Epidermoid cysts or tumors were first described by Cruveilhier[11
] and designated the most beautiful tumors of the body by Dandy.[12
] Although the formation of epidermoid lesions is caused during the 3rd
week of gestation by incomplete cleavage of the neural tissue from the cutaneous ectoderm, the mecchanical introduction of such skin elements can also occur later in life by any mode of skin puncture.[13
] Epidermoid cysts have been reported as sequelae of trauma and surgery in bone, cartilage, and abdominal organs.[14
] The formation of epidermoid cysts after lumbar puncture has also been documented, most commonly in neonates, although at least three reports document their occurrence in adult patients.[16
] In the literature, three previous reports indicated the intracranial development of epidermoid cysts after head trauma or surgery.[18
] Epidermoid cysts have a thin capsule of stratified, keratinized squamous epithelium.[21
] They grow linearly as a result of desquamation of epithelial cells, which later break down into keratin a cholesterol. However, they may also expand and become enormous by neoplastic cellular growth. Estimates of the incidence of epidermoid cysts have ranged from 0% to 8% of all expansive intracranial lesions.[1
] The cisterns of the CPA and parasellar region are the most common site for development of an epidermoid cyst.[1
] On CT scanning, these lesions generally appear as well-defined lobulated hypodense masses, and occasionally display calcification in the cyst wall. On MR imaging, epidermoid cysts typically show low signal intensity on T1-weighted images and high intensity on T2-weighted images. Diffusion-weighted (DW) MR imaging has been found to be helpful in the differential diagnosis from arachnoid cysts, inflammatory cystic lesions, and dermoids.
The symptomatic onset in epidermoid cysts is usually slow, lasting 2 or more years, with headache as the most common symptom. Although, some patients with remitting signs and symptoms[27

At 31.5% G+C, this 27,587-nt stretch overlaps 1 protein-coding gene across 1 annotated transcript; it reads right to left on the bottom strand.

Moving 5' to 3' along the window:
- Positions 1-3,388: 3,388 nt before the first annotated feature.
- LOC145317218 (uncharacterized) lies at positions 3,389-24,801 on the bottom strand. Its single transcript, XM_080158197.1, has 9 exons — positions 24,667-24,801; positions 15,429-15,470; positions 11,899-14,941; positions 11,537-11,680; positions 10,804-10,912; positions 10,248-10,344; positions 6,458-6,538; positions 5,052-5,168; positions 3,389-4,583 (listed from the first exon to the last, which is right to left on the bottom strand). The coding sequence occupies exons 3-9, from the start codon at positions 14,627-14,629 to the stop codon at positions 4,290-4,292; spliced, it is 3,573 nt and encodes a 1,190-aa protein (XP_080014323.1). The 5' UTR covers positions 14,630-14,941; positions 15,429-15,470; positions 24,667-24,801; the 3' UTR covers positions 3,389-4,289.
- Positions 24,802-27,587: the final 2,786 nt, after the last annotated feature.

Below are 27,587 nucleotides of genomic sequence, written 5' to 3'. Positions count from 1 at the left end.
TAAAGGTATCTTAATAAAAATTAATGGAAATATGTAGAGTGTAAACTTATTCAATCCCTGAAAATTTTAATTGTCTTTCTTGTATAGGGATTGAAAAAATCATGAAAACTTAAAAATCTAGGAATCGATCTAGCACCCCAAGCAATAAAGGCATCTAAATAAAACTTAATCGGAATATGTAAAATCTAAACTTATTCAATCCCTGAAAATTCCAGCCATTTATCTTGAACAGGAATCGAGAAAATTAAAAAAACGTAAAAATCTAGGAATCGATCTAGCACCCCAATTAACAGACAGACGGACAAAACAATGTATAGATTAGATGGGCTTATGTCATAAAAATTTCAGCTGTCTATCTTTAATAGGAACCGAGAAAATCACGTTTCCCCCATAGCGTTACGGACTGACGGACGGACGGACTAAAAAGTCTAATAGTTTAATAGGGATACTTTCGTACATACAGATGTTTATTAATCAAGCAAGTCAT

] or with rapid onset[6
] have been reported. Epidermoid cysts of the CPA cause the symptoms and signs of a slowly expanding mass in that region,[30
] including ataxia, nystagmus, facial pain, paresthesias, and weakness.[23
Our case has unusual features such as: epithelial cell implantation into the cranium by penetrating injury, the location of the cyst, the concomitant presence of an adjacent cerebellar abscess, and the long delay to clinical presentation. Although, unusual CT and MRI appearance of intracranial epidermoid cysts has been described, hyperintensity in the CT without hemorrhage and the heterogeneously hyperintense appearance on both T1 and T2 weighted imaging and no contrast enhancement on both sequences seen in our case are interesting features. We speculate leakage of the irritant cyst content and resultant formation of granulation tissues inside and in the wall of the cyst as the cause for unusual radiological presentation. The penetrating trauma of the external auditory canal 20 years ago as an underlying cause for both lesions makes this case unique.
In conclusion, implantation of skin causing epidermoid cyst is well known in the lumbar area, after repeated lumbar punctures with the use of stylet. Severe head and spinal trauma were postulated as a causative factor for the formation of intracranial epidermoid cysts. To our knowledge, this is the first documented case of an implantation induced epidermoid cyst and an adjoing brain abcess caused by a small penetrating trauma through the external auditory canal. We postulate that due to persistant fistula, there was secondary infection and cerebellar abscesses. The appropriate treatment consisted of complete removal of the epidermoid cyst and cerebellar abscesses followed by vascularized reconstruction of the infected site and the fistulous tract, which allowed healing and excellent outcome of the patient.